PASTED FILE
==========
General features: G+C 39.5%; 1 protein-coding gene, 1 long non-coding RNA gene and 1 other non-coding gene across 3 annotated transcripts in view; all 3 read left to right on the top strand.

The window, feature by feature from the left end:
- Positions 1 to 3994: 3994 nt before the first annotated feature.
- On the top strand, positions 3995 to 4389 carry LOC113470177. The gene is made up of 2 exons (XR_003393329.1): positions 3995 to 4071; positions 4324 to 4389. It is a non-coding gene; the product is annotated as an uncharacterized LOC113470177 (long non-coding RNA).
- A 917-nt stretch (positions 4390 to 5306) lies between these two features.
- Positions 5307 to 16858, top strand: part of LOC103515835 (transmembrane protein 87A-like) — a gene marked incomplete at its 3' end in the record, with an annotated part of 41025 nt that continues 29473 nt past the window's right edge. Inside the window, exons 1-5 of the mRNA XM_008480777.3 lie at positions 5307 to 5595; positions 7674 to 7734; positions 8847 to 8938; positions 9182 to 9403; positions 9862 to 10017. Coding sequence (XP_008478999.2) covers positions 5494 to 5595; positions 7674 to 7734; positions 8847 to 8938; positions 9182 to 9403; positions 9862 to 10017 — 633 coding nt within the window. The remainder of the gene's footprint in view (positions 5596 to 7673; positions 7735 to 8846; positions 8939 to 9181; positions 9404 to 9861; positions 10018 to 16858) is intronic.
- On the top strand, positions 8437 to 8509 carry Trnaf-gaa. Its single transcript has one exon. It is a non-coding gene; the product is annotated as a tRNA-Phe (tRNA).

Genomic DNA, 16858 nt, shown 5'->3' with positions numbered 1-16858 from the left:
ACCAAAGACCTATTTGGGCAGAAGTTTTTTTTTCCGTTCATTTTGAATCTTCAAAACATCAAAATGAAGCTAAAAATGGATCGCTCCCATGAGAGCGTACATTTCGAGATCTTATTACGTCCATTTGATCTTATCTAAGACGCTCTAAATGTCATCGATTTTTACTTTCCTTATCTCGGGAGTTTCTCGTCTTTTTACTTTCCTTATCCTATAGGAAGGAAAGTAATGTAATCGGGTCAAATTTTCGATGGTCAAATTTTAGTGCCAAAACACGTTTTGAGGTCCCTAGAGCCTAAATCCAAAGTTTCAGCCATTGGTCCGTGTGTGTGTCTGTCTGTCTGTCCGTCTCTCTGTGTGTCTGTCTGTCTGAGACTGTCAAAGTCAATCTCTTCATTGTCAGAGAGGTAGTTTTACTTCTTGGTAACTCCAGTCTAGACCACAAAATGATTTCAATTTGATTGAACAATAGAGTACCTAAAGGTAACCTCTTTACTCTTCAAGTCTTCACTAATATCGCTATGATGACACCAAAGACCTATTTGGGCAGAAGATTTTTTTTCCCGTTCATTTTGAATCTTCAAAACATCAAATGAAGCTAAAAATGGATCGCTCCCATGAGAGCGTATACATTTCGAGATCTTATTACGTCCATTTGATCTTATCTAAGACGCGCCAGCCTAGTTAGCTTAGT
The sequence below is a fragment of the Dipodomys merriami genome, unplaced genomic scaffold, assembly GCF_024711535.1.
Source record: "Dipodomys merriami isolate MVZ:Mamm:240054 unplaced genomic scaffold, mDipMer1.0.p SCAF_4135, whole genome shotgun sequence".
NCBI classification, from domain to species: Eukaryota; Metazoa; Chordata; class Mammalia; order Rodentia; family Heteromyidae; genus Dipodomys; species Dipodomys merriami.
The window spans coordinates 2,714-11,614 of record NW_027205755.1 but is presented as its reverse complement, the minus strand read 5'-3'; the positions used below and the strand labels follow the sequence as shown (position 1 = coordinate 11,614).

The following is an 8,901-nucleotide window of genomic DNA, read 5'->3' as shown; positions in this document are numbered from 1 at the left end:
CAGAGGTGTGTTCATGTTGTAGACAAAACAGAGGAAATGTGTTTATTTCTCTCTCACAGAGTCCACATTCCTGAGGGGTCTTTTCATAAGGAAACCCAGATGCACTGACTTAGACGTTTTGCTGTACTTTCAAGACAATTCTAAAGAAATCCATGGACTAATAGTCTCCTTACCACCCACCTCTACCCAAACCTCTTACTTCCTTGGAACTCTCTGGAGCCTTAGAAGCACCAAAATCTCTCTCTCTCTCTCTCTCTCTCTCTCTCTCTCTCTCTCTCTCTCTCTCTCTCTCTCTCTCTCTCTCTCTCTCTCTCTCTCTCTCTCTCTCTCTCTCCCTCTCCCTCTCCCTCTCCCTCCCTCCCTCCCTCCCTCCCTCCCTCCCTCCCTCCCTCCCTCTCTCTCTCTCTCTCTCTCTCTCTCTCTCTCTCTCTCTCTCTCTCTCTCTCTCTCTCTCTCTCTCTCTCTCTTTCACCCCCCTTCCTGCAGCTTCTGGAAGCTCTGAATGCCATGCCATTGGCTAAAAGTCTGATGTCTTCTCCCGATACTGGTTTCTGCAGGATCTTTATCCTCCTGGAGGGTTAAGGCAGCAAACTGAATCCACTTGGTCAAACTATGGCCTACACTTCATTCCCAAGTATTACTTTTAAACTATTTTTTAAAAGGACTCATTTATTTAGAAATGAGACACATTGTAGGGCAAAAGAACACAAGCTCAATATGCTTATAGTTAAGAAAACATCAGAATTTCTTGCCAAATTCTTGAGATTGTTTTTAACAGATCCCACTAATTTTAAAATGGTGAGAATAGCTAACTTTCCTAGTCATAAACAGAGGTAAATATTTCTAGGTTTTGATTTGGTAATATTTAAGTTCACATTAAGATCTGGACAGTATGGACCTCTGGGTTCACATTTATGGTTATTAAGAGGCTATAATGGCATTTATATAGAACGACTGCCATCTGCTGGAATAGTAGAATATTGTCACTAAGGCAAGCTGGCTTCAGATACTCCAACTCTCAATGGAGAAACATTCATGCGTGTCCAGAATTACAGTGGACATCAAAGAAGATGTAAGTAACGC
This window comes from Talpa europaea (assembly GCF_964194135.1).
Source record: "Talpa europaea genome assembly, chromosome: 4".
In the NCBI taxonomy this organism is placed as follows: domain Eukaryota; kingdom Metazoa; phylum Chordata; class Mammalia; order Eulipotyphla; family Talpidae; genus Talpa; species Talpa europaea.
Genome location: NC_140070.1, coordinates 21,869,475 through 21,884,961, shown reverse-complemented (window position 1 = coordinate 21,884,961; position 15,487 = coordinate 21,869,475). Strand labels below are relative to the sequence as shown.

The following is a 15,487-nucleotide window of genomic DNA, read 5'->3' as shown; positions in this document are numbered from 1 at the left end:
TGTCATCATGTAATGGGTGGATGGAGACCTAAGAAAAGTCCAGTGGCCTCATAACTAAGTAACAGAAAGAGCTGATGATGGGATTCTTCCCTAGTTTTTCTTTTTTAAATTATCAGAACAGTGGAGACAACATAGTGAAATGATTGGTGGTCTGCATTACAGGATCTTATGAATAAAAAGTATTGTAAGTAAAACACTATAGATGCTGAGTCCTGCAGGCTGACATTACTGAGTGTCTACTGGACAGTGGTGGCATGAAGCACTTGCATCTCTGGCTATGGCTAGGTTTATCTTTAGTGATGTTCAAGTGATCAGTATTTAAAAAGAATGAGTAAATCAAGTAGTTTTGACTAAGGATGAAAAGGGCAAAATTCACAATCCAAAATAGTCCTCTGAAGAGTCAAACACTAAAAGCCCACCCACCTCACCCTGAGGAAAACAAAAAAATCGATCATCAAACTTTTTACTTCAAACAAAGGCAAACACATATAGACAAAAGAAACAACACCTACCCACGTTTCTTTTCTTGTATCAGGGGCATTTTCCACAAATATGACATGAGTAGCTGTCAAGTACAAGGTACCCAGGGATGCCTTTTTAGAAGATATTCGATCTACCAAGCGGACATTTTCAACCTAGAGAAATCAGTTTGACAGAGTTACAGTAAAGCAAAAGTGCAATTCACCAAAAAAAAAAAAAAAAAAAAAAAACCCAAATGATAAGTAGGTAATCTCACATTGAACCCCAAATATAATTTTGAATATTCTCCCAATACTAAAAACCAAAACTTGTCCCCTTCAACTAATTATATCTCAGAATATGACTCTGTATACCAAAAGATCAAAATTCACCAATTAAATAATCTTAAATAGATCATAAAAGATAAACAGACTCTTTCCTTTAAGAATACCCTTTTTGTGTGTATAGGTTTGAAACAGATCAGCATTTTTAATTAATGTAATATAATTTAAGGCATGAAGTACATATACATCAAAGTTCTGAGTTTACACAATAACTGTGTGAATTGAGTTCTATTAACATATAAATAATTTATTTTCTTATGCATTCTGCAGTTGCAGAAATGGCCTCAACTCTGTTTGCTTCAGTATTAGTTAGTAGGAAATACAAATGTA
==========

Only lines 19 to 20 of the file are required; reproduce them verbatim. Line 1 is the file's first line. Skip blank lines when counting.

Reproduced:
Genome location: NC_140070.1, coordinates 21,869,475 through 21,884,961, shown reverse-complemented (window position 1 = coordinate 21,884,961; position 15,487 = coordinate 21,869,475). Strand labels below are relative to the sequence as shown.

The following is a 15,487-nucleotide window of genomic DNA, read 5'->3' as shown; positions in this document are numbered from 1 at the left end: